SUNY Upstate Medical University, Syracuse, New York and Tufts University School of Medicine, Boston, Massachusetts, United States
This piece originally appeared in the August, 2010 issue of Healing Muse, a publication of the Center for Bioethics & Humanities at SUNY Upstate Medical University, Syracuse, New York
Suddenly and inexplicably I discovered that I was anemic. My hemoglobin had run reliably in the 14-15 range for nearly the whole of my adult life. My hematocrit had been almost as steady, usually running between 43 and 44. Now, for the first time, both values had dipped below the norm for men. My primary care physician was mystified, and so was I. But given my age, we both knew the list of bleak possibilities.
Common sense tells us that the ultimate and universal boundary is that between the living and the dead. But the dead are silent on this issue. For all we know, there is more traffic across that border than our science or senses reveal. In contrast, the boundary between the well and the sick is a high and fortified wall. I do not have in mind those brief incursions into the territory of illness we all make now and then: the occasional broken limb, the bout of seasonal flu, or the odd run-in with a nasty bacillus. I am thinking of the border between the robustly healthy and the chronically ill. What different lands these peoples inhabit—and how alien their two cultures are to one another. These realms are as distinct as the fragrance of the rose and the scent of wormwood; they are as far from each other as the dance hall and the cancer ward.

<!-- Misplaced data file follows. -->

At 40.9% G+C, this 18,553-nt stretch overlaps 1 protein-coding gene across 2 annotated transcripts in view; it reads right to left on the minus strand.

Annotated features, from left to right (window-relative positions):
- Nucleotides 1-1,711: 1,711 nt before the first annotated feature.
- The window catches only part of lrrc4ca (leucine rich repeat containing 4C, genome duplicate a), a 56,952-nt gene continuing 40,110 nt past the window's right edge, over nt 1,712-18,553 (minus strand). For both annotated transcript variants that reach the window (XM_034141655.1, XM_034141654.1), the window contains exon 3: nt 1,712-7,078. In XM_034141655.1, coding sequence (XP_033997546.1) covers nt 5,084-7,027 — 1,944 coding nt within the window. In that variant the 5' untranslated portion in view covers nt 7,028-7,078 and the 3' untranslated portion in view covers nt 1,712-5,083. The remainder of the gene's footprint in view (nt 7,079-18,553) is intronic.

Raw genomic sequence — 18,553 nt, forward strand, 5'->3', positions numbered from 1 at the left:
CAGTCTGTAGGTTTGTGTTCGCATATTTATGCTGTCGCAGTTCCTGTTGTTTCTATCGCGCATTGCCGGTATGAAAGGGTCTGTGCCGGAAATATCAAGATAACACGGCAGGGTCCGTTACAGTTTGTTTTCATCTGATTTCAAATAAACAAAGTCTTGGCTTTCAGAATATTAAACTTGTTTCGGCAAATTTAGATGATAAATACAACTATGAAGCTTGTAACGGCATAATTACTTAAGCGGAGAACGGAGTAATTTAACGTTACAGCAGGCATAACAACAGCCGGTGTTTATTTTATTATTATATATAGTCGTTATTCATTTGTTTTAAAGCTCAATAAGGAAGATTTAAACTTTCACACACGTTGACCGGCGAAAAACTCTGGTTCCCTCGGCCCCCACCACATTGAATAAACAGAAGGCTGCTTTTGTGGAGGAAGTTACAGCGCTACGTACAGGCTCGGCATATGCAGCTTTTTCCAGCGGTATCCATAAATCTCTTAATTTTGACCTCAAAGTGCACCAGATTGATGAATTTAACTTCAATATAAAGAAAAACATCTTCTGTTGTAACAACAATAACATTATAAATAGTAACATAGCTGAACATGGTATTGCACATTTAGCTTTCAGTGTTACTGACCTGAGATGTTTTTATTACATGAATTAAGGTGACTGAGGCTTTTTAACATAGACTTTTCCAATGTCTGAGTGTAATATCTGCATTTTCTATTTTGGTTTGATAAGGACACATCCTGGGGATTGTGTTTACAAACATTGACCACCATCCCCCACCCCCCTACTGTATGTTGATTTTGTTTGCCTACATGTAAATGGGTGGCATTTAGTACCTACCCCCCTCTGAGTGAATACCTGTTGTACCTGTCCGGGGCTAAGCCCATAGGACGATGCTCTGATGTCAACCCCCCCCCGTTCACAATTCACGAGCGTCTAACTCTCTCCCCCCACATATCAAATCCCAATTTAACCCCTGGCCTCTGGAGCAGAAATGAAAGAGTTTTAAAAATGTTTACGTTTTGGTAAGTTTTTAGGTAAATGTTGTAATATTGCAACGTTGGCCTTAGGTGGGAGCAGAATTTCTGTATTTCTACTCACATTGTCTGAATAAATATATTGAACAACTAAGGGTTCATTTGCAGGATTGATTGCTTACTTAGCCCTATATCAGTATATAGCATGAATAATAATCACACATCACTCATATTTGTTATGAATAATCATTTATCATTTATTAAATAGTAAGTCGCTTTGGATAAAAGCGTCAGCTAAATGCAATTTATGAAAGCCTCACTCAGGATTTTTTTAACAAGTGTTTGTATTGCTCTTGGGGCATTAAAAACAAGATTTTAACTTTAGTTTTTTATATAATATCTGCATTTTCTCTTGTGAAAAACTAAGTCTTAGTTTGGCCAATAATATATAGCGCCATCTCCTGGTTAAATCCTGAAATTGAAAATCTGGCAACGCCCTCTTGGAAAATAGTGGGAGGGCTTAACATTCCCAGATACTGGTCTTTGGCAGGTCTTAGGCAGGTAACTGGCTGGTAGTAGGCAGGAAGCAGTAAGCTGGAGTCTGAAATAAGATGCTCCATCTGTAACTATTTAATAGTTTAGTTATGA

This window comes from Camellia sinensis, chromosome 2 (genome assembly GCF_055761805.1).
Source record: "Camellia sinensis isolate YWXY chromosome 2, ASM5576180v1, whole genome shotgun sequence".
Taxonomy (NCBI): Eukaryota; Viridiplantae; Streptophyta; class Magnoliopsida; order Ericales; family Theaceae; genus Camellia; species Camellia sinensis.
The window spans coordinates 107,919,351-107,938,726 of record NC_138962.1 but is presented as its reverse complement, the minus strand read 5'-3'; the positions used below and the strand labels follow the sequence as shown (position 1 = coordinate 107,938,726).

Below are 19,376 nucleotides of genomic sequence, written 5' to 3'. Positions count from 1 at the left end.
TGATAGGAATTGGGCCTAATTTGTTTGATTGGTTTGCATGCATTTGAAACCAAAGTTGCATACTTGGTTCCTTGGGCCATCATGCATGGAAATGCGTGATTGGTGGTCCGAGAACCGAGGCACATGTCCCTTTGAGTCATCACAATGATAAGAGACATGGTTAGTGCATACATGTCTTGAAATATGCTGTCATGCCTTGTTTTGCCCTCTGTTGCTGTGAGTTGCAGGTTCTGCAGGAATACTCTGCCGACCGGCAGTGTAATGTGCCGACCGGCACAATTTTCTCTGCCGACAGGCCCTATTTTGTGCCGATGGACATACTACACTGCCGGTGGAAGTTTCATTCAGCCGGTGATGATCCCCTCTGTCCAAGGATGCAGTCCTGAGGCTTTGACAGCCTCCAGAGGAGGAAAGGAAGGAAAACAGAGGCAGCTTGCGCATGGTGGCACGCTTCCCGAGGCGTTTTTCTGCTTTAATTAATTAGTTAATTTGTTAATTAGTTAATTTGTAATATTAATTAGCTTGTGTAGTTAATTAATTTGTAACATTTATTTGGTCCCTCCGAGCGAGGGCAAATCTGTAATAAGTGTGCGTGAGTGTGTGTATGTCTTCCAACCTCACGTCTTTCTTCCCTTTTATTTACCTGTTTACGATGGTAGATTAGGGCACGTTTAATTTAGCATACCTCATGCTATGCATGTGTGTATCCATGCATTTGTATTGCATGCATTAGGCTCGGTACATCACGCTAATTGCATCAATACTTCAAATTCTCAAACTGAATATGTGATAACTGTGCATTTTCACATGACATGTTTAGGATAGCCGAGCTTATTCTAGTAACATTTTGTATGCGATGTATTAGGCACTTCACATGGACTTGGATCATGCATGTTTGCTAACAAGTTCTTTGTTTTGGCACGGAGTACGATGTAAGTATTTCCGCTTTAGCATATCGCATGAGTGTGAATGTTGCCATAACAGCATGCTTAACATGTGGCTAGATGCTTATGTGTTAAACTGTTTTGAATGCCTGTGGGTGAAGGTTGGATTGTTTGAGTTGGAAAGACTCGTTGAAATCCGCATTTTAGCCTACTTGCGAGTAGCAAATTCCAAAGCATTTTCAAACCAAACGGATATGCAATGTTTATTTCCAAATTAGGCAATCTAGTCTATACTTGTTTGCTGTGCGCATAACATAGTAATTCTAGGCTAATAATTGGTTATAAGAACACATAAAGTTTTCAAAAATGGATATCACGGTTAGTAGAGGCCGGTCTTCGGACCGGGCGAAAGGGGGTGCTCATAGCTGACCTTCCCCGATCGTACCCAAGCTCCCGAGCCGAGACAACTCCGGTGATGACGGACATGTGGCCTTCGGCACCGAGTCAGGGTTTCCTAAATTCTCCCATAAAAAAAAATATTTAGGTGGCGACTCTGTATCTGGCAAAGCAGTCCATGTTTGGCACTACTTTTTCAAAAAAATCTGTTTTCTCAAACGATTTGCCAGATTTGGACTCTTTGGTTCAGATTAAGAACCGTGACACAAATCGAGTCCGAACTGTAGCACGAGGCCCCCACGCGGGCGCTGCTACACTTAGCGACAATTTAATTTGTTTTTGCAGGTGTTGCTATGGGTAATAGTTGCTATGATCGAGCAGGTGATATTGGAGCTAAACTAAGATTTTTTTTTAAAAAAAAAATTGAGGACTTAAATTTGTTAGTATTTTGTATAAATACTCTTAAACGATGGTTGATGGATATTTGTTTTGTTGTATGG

Of course, any second-year medical student knows that the differential diagnosis of anemia is long and broad: anything from acute bleeding to a vitamin deficiency can cause it. But the elaborate list converges on two main pathways: either your body is not producing enough red blood cells or hemoglobin; or there is loss or destruction of red blood cells. The volume of the individual red cells can tell you a great deal: too large (macrocytic), and you may have a deficiency of vitamin B12; too small (microcytic), and you might have iron-deficiency anemia. When the red cell volume is normal, as in my case, the list of suspects is long and frightening, including everything from bone marrow failure to some insidious, chronic disease.
When I was 17, my father died of renal carcinoma. This was before the era of the CT scan, and his cancer was first discovered when the tumor was palpated by my uncle, a renowned surgeon in Buffalo, New York. I cannot imagine the kind of deep and deft palpation it would take literally to feel somebody’s renal tumor—the textbooks say that the examiner’s hand must be pushed firmly and deeply beneath the costal margin—but my uncle knew immediately what he had found. Surgery was quickly arranged, and the malignant growth was skillfully excised. But six months later my father was dead, the microscopic tumor remnants having metastasized to his brain. His cancer, I now recalled, had shown itself as anemia—detected as part of a routine physical examination. Most renal cancers are not thought to run in families—but I am my father’s son in so many ways, from his curly hair to his baritone voice. So I wondered if I would also share his fate.
I quickly learned that you do not need to be seriously ill in order to surmount that forbidding wall between the well and the sick. It is enough to imagine your way over. In the 16th century, a condition called “chlorosis” was recognized as an anemia often found in adolescent females and was widely considered a form of hysteria. Later, in the 18th and 19th centuries, chlorosis was attributed to a “nervous disorder” affecting the blood-forming organs. All this quack psychology eventually gave way to medical understanding. But merely having received the diagnosis of “anemia,” I soon found my mental state tugged drastically downward, along with my hemoglobin.